Sat Dec 15, 2012 11:13 pm
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Post Re: one button controlling help
amcerbu wrote:
@MHTS: That would also explain why I've never crashed a brick with a RobotC program.

No, it's still possible to crash RobotC. I have seen it a number of times :(


Sun Dec 16, 2012 12:56 am
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Post Re: one button controlling help
MHTS wrote:
amcerbu wrote:
@MHTS: That would also explain why I've never crashed a brick with a RobotC program.

No, it's still possible to crash RobotC. I have seen it a number of times :(


Our brick crashed during autonomous in yesterday's competition.

Unfortunately, our drivers were not able to articulate the problem
well enough to convince the referee to reboot the brick in between
teleop and autonomous. That's been fixed. :)

When that happens it's equivalent to forfeiting a match. Was a bit
of a bummer because given the resulting score we very likely would have won
that match.


Sun Dec 16, 2012 4:29 pm
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Post Re: one button controlling help
If you notice, the RobotC documentation will tell you that you
need to wait for a servo to reach a set position before moving
on in your code. This of course can create a problem if you
just use a wait function for a period of time as all other operations
will be locked out.

We use a separate task to avoid this problem.

e.g.
Code:
bool blockServo = false;
#define POS_1 0;
#define POS_2 120;
int targetPos = POS_1;

task waitForServo()
{
    blockServo = true;
    wait1Msec(1000);
    blockServo = false;
}

if(joy2Btn(1))
{
        if (blockServo) {
            return;
        }
       
        targetPos = (targetPos == POS_1) ? POS_2 : POS_1;

        servo[someServo] = targetPos;
        StartTask(waitForServo, kDefaultTaskPriority);
 }


Sun Dec 16, 2012 4:40 pm
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Post Re: one button controlling help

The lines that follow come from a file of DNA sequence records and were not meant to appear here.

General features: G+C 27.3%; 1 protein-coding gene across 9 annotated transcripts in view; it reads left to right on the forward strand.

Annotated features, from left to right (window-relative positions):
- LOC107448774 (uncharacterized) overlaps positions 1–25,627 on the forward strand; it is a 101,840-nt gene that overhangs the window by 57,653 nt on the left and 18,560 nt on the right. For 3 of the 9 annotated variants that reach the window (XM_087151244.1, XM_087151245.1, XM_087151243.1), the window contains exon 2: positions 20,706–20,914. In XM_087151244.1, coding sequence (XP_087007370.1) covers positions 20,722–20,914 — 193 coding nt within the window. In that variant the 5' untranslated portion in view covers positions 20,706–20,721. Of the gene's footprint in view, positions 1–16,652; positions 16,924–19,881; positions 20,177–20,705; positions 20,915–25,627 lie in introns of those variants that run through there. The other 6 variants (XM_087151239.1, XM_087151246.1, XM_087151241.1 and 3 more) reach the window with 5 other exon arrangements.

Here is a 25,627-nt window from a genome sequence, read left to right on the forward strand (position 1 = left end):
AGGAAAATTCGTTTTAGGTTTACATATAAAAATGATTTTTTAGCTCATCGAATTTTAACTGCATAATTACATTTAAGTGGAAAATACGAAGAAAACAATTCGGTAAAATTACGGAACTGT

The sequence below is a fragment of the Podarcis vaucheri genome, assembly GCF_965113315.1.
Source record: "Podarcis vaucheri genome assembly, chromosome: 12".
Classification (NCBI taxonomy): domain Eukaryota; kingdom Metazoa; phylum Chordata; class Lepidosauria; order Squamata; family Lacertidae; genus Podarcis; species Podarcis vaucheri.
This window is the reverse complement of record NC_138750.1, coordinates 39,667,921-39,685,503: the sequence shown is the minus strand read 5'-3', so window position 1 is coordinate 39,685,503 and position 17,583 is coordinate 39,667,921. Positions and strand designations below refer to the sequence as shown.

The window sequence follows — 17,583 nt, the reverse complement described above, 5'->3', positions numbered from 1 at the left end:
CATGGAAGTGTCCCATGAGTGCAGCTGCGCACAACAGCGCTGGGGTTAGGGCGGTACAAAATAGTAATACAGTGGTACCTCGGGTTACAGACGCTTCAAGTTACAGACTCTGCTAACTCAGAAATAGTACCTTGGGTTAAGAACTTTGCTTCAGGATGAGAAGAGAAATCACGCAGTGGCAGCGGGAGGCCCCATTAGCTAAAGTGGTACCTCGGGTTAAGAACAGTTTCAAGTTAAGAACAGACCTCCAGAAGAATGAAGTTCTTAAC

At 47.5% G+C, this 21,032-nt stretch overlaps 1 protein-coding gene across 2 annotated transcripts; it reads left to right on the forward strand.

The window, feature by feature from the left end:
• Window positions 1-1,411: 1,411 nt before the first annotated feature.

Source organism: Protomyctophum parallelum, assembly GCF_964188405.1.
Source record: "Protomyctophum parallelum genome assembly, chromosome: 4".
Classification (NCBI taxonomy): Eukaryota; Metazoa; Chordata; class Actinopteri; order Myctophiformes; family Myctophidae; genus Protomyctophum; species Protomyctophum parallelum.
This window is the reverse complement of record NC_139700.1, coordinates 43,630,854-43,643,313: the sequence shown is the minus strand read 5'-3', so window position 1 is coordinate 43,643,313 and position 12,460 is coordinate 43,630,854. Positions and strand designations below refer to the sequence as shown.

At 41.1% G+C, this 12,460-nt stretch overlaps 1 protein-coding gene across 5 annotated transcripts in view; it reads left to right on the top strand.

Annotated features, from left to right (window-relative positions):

skatefriday wrote:
If you notice, the RobotC documentation will tell you that you
need to wait for a servo to reach a set position before moving
on in your code.


Are you referring to the following line from the ROBOTC wiki?
Quote:
This function is used to set the position of the servos on a sensor port Servo controller. Values can range from 0 to 255. The firmware will automatically move the servo to this position over the next few update intervals. (Be sure to give the servo some amount of time to reach the new position before going on in your code.)


This simply reminds you that the servo does not move instantaneously. You can certainly set the servo value, and continue executing instructions in the same task without waiting for the servo to move to its assigned position (as long as those instructions do not depend on the servo being in the correct place). I just wanted to clear that up to avoid confusion, since your post seemed to imply that no more code could be executed in that task until the servo reached its position.

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Sun Dec 16, 2012 11:12 pm
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Post Re: one button controlling help
magicode wrote:
skatefriday wrote:
If you notice, the RobotC documentation will tell you that you
need to wait for a servo to reach a set position before moving
on in your code.


Are you referring to the following line from the ROBOTC wiki?
Quote: